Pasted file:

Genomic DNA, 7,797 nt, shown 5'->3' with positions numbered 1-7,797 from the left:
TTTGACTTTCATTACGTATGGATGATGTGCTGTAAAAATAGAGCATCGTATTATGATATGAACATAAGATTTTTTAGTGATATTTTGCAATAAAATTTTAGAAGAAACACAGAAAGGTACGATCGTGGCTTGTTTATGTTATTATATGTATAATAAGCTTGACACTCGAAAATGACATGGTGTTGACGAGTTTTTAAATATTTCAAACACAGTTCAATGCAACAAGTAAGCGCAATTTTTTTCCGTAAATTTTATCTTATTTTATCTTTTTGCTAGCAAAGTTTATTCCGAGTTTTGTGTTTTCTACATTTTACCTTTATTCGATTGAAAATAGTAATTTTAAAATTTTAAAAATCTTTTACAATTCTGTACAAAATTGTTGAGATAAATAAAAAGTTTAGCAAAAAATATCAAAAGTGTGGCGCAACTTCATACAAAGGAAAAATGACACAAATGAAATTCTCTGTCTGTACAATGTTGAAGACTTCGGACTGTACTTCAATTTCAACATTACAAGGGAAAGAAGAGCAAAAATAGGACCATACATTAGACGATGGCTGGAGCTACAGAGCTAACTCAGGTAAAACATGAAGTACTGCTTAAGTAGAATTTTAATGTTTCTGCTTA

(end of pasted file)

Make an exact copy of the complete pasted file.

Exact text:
Genomic DNA, 7,797 nt, shown 5'->3' with positions numbered 1-7,797 from the left:
TTTGACTTTCATTACGTATGGATGATGTGCTGTAAAAATAGAGCATCGTATTATGATATGAACATAAGATTTTTTAGTGATATTTTGCAATAAAATTTTAGAAGAAACACAGAAAGGTACGATCGTGGCTTGTTTATGTTATTATATGTATAATAAGCTTGACACTCGAAAATGACATGGTGTTGACGAGTTTTTAAATATTTCAAACACAGTTCAATGCAACAAGTAAGCGCAATTTTTTTCCGTAAATTTTATCTTATTTTATCTTTTTGCTAGCAAAGTTTATTCCGAGTTTTGTGTTTTCTACATTTTACCTTTATTCGATTGAAAATAGTAATTTTAAAATTTTAAAAATCTTTTACAATTCTGTACAAAATTGTTGAGATAAATAAAAAGTTTAGCAAAAAATATCAAAAGTGTGGCGCAACTTCATACAAAGGAAAAATGACACAAATGAAATTCTCTGTCTGTACAATGTTGAAGACTTCGGACTGTACTTCAATTTCAACATTACAAGGGAAAGAAGAGCAAAAATAGGACCATACATTAGACGATGGCTGGAGCTACAGAGCTAACTCAGGTAAAACATGAAGTACTGCTTAAGTAGAATTTTAATGTTTCTGCTTA